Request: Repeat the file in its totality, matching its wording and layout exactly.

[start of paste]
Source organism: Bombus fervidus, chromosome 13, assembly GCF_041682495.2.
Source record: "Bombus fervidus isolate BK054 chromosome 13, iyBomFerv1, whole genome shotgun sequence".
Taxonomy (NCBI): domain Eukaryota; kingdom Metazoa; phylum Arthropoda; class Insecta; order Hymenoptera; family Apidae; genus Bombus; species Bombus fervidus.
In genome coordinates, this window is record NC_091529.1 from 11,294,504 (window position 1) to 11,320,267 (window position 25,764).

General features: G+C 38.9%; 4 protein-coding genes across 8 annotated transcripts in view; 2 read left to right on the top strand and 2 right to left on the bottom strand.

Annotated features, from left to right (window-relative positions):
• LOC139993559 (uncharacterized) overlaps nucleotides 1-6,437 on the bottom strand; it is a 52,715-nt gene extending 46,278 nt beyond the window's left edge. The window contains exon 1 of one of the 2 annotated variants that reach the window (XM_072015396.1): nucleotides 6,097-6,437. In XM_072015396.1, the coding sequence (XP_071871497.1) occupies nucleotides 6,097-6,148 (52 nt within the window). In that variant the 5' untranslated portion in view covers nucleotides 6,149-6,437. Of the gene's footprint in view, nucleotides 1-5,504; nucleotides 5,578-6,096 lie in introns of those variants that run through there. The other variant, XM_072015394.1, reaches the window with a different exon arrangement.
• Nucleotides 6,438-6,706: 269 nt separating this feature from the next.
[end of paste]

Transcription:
Source organism: Bombus fervidus, chromosome 13, assembly GCF_041682495.2.
Source record: "Bombus fervidus isolate BK054 chromosome 13, iyBomFerv1, whole genome shotgun sequence".
Taxonomy (NCBI): domain Eukaryota; kingdom Metazoa; phylum Arthropoda; class Insecta; order Hymenoptera; family Apidae; genus Bombus; species Bombus fervidus.
In genome coordinates, this window is record NC_091529.1 from 11,294,504 (window position 1) to 11,320,267 (window position 25,764).

General features: G+C 38.9%; 4 protein-coding genes across 8 annotated transcripts in view; 2 read left to right on the top strand and 2 right to left on the bottom strand.

Annotated features, from left to right (window-relative positions):
• LOC139993559 (uncharacterized) overlaps nucleotides 1-6,437 on the bottom strand; it is a 52,715-nt gene extending 46,278 nt beyond the window's left edge. The window contains exon 1 of one of the 2 annotated variants that reach the window (XM_072015396.1): nucleotides 6,097-6,437. In XM_072015396.1, the coding sequence (XP_071871497.1) occupies nucleotides 6,097-6,148 (52 nt within the window). In that variant the 5' untranslated portion in view covers nucleotides 6,149-6,437. Of the gene's footprint in view, nucleotides 1-5,504; nucleotides 5,578-6,096 lie in introns of those variants that run through there. The other variant, XM_072015394.1, reaches the window with a different exon arrangement.
• Nucleotides 6,438-6,706: 269 nt separating this feature from the next.